5. Autonomous Robots: Autonomous mobile robots from Omron and Waypoint were used in these demos to move inventory and WIP between operations. Usage of autonomous robots that are capable of programmable movement and decision making helps achieve operational flexibility and agility. In dynamically changing factory floor environment these autonomous robots can work independently with least interruption.
  6. Flexible Routing: The autonomous robot program could be remotely updated to dynamically change the routing to different waypoints based on new production requirements. With more autonomous robots on the factory floor, it is now possible to dynamically push programs and change behavior of the robots, path planning, and routing to implement flexible operations.
  7. Computer Vision-based Detection and Quality Control: The autonomous mobile robots from Omron and Waypoint were rigged with a structure to hold an on-board camera for product detection and identification with the help of Oracle Machine Learning microservices. When issues were detected, a quality exception was automatically created in Oracle SCM Cloud and rerouted accordingly. With AI and high-resolution cameras, it is now possible to perform in-process visual quality checks and make decisions reliably further automating processes and work order execution. Detecting quality issues early on and correcting is critical to delivering batch-of-one products with high quality and on time.
  8. Error-proof Guided Assembly: Since the final assembly of luggage tag is to be performed per the custom order placed, the Mitsubishi Poke Yoke station was used not only to provide the operator with order related information, but also to guide the operator on which inventory to use and how to assemble so as to reduce errors and wastage. With ubiquitous sensors providing feedback and a digital thread connecting workers, assets, and business systems, it is now possible to drive lean, error-proof batch-of-one operations.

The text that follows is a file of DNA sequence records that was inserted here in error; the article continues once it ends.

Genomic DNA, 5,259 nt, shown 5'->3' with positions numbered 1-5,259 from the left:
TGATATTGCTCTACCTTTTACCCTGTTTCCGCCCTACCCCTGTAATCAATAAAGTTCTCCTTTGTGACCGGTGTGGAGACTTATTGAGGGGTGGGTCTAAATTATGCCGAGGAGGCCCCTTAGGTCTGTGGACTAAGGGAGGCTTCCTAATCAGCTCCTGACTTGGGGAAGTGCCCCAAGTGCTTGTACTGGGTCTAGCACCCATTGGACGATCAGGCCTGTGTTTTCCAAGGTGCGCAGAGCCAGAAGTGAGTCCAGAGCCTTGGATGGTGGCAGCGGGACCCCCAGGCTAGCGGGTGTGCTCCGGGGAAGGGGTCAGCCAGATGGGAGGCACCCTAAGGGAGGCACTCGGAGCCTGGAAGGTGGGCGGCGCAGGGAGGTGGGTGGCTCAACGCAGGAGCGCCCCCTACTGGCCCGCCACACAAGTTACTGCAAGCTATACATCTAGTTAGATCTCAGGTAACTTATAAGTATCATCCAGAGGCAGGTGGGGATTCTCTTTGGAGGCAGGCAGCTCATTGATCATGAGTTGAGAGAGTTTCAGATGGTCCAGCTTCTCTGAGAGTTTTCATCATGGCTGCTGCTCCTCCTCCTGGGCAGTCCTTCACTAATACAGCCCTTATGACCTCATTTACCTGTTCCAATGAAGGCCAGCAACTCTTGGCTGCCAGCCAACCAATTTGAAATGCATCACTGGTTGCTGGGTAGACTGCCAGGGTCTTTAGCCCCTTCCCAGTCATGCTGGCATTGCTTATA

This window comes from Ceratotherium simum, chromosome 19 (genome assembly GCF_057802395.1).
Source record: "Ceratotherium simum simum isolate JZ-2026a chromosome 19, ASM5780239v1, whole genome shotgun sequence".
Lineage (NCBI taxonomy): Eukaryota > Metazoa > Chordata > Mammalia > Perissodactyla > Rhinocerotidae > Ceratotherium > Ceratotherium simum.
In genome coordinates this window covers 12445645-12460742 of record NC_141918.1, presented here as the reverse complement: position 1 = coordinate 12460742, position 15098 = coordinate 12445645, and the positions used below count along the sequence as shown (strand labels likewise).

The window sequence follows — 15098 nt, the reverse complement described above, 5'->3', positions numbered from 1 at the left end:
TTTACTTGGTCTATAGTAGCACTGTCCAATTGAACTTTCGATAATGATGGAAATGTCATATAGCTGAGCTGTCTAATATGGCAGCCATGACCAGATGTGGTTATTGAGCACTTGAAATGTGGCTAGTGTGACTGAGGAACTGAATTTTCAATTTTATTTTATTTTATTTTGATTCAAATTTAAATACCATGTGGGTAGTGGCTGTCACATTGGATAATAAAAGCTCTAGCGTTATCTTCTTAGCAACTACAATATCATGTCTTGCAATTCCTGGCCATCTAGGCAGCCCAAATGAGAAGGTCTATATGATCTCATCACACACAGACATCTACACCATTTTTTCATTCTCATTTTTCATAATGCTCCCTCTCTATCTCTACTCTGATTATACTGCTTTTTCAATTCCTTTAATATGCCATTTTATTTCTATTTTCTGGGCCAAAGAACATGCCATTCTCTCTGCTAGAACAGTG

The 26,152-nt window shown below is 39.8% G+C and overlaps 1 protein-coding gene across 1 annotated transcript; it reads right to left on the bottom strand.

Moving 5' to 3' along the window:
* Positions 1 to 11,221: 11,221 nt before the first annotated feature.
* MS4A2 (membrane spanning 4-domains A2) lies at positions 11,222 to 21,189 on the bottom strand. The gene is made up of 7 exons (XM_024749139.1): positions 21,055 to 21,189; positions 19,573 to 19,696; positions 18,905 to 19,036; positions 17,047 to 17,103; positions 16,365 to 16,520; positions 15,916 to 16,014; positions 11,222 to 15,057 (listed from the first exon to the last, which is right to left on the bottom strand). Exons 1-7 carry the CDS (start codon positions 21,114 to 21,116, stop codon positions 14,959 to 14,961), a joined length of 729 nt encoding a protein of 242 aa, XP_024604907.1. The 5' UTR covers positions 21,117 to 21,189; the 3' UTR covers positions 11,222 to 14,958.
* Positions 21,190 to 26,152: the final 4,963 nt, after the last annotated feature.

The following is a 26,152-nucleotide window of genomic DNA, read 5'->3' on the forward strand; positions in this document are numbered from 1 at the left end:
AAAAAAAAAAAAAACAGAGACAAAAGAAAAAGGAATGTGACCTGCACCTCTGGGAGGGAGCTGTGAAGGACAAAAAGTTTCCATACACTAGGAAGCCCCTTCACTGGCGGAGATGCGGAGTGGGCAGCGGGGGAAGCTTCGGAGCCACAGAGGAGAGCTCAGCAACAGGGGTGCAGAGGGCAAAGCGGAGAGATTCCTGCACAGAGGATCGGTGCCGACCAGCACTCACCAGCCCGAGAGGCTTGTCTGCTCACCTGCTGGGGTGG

9. Supply Chain Integration: The machines used in the demos transacted and updated their operational status directly in the Oracle SCM Cloud. As more autonomous machinery participates in the manufacturing processes, integrating those assets into the manufacturing operations management and tracking every step of the production is important to monitor progress, dynamically configure routing as necessary, accurately manage inventory, ensure timely delivery, and immediately remediate or respond to any production issues.

Increasingly, the world of manufacturing is racing towards small batch production, mass customization, or a batch of one. Investing in dedicated production lines, automation and multi-tasking machines can increase productivity, quality and delivery, but not necessarily provide the flexibility required to execute hyper-personalized production. Manufacturers can now achieve the vision of hyper-personalization by adopting modular production cells inter-connected with flexible automation, such as autonomous mobile robots, and implementing a digital thread that not only connects the factories to the enterprise but also the suppliers and customers. Manufacturers need a complete end-to-end ecosystem of solutions to truly achieve hyper-personalized manufacturing and Oracle in one of the few vendors that can provide this. For more information, visit Oracle Smart Manufacturing.